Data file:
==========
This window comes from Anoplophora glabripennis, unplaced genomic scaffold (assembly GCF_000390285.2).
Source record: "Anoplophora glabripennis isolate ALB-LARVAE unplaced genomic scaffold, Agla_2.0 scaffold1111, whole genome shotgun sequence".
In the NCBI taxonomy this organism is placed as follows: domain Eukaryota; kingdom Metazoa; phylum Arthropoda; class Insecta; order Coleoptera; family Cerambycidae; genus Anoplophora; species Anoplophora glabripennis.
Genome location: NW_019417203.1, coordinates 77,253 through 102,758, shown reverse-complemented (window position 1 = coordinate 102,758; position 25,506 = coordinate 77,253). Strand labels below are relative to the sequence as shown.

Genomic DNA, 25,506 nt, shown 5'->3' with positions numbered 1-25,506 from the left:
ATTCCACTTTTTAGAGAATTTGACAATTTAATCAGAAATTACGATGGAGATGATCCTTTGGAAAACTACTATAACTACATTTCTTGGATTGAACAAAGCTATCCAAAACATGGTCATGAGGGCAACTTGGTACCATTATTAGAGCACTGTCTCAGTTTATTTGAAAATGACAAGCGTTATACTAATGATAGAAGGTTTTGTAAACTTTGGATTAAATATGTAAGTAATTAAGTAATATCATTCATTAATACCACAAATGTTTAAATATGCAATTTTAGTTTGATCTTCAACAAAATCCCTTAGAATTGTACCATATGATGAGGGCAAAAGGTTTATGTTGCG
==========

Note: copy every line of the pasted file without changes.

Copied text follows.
This window comes from Anoplophora glabripennis, unplaced genomic scaffold (assembly GCF_000390285.2).
Source record: "Anoplophora glabripennis isolate ALB-LARVAE unplaced genomic scaffold, Agla_2.0 scaffold1111, whole genome shotgun sequence".
In the NCBI taxonomy this organism is placed as follows: domain Eukaryota; kingdom Metazoa; phylum Arthropoda; class Insecta; order Coleoptera; family Cerambycidae; genus Anoplophora; species Anoplophora glabripennis.
Genome location: NW_019417203.1, coordinates 77,253 through 102,758, shown reverse-complemented (window position 1 = coordinate 102,758; position 25,506 = coordinate 77,253). Strand labels below are relative to the sequence as shown.

Genomic DNA, 25,506 nt, shown 5'->3' with positions numbered 1-25,506 from the left:
ATTCCACTTTTTAGAGAATTTGACAATTTAATCAGAAATTACGATGGAGATGATCCTTTGGAAAACTACTATAACTACATTTCTTGGATTGAACAAAGCTATCCAAAACATGGTCATGAGGGCAACTTGGTACCATTATTAGAGCACTGTCTCAGTTTATTTGAAAATGACAAGCGTTATACTAATGATAGAAGGTTTTGTAAACTTTGGATTAAATATGTAAGTAATTAAGTAATATCATTCATTAATACCACAAATGTTTAAATATGCAATTTTAGTTTGATCTTCAACAAAATCCCTTAGAATTGTACCATATGATGAGGGCAAAAGGTTTATGTTGCG